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How do you plan when you have little idea what's coming? That's the problem facing UK business owners, and entrepreneurs (BOEs) as the country redraws its terms of trade due to Brexit. But no matter how hard it is, planning ahead can help steer the ship through uncharted waters.

"The issue is that businesses don't know what they're preparing for," says Frédérique Carrier, head of investment strategy at RBC Wealth Management in London. "We've officially left the EU, and our current trade arrangements no longer hold."

That vacuum of knowledge can be cause for concern for entrepreneurs and business owners, especially those who own companies that trade with EU customers or indirectly rely on trade.

New survey data from The Economist Intelligence Unit (EIU), commissioned by RBC Wealth Management, shows 40 percent of high-net-worth individuals (HNWIs) in the UK are more concerned about "domestic economic uncertainty," than they are about the rising cost of living (32 percent). Almost half (45 percent) of all UK exports head for the EU, while more than half (53 percent) of the country's imports come from the multi-country bloc, according to UK government data. That means a Brexit scenario where there's no longer free trade with the bloc could affect many companies.

Prime Minister Boris Johnson promised to get the country out of the bloc and that date finally came on Jan. 31. But what does the future hold? Without a crystal ball, there are a few practical things business owners can do to prepare.

Savvy executives aren't ignoring the issue. "When people say 'we'll wait and see' you wonder whether they have invested enough time and resources," says David Tosh, director, Relationship Management, at RBC Wealth Management in London. "The well-run businesses have planned. They have looked at the different likely scenarios," he says.

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Planning for the unknown

One way to look at the idea of planning in the face of uncertainty is to consider the military approach. "I've always found that plans are useless, but planning is indispensable," said former U.S. president and general Dwight D Eisenhower. What Eisenhower means is that planning is a must-do, and everyone is better off for doing so, no matter what happens.

An example of useful planning for Brexit came ahead of the previous March 2019 deadline when entrepreneurs stockpiled vital supplies. It turned out not to be necessary but still might be useful to companies in the coming months. "There's still quite a bit of stock left," says Tosh. That will mean many firms have a healthy inventory on-hand as a buffer against any future disruptions at border control.

Physical presence in the EU

Another strategic move for companies is to consider their locations. Financial services firms are making moves to establish offices inside EU countries. "Some clients who run boutique investment funds were operating in Europe without a physical presence, but they've now opened offices in Paris and Frankfurt," Tosh says. Such moves will likely allow continued business with EU clients after the Brexit transition period.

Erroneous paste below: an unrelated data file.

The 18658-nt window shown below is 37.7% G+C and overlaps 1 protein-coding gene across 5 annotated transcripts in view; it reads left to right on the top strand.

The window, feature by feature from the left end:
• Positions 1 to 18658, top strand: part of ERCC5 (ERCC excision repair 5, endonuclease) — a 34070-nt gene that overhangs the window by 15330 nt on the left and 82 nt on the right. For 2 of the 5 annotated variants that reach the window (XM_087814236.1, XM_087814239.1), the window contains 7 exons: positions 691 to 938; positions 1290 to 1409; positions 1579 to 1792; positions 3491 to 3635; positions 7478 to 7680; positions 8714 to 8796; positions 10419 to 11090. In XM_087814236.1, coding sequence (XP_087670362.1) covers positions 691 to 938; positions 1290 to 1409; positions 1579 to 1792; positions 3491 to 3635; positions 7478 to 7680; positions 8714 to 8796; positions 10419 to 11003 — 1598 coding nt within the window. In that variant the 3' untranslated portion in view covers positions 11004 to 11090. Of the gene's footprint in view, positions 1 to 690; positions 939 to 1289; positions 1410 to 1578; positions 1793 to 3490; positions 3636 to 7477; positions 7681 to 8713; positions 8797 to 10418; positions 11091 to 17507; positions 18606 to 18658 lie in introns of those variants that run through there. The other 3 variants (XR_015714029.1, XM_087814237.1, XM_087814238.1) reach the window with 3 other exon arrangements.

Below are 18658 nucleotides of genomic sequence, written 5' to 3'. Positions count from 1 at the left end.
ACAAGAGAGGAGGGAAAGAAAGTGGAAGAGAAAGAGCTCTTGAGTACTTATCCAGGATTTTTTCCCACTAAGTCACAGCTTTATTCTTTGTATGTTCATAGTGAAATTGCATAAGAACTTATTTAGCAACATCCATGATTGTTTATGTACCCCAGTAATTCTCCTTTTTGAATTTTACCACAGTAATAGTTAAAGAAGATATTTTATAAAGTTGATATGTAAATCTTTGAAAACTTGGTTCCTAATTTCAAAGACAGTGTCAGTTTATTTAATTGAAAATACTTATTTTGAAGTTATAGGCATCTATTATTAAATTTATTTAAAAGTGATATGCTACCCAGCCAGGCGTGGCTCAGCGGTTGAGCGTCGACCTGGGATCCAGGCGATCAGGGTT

It's not just financiers who are opening new offices. One of Tosh's clients, who runs a consulting business, has set up a presence in multiple EU countries. "He's got one physical office in Germany and has connections in Holland and France," says Tosh. Even so, that client doesn't see there being much of a problem continuing to work with EU based clients no matter what happens. "The leadership is used to obtaining visas and will have to do that in Europe also."

Cash is king

For many companies, making sure their finances are prepared for a worst-case scenario might be a useful move to consider. "You prepare by accumulating a cash buffer," says Carrier. An emergency fund or an easily accessed line of credit can help bridge any financial gap. That's something the UK's banks have already embraced. The Bank of England says the country's banking system is resilient enough to withstand even a "worst-case disorderly Brexit" at the end of the transition period if no free trade agreement between the EU and the UK has been signed.

In addition to holding cash, companies might want to fortify their operations or at least patch up any weak spots. "That may involve streamlining the current business as much as possible in order to be as resilient as possible," says Carrier. Repairing or bolstering soft spots will go a long way to helping ensure the company doesn't get caught up in trade disruption.

Perhaps the most important thing of all is to keep the organisation nimble. "Change is part of the normal cycle of things," says Carrier. When things don't turn out as expected then it will be the nimble firms that prosper.

Invest in technology to stay ahead

Another way to make sure a firm stays operationally flexible is to invest in technology. Technology can allow companies to secure new overseas customers quickly and streamline the process of importing or exporting.

That said, it's not all bleak on the horizon. Britain has withstood harsh times in the past and still emerged healthy. If trade does slowdown the phenomenon will likely be temporary. "The UK is an incredibly resilient nation due to the diverse population which has a lot of intellect and hunger," says Tosh. "The people have a history of finding ways around difficult situations."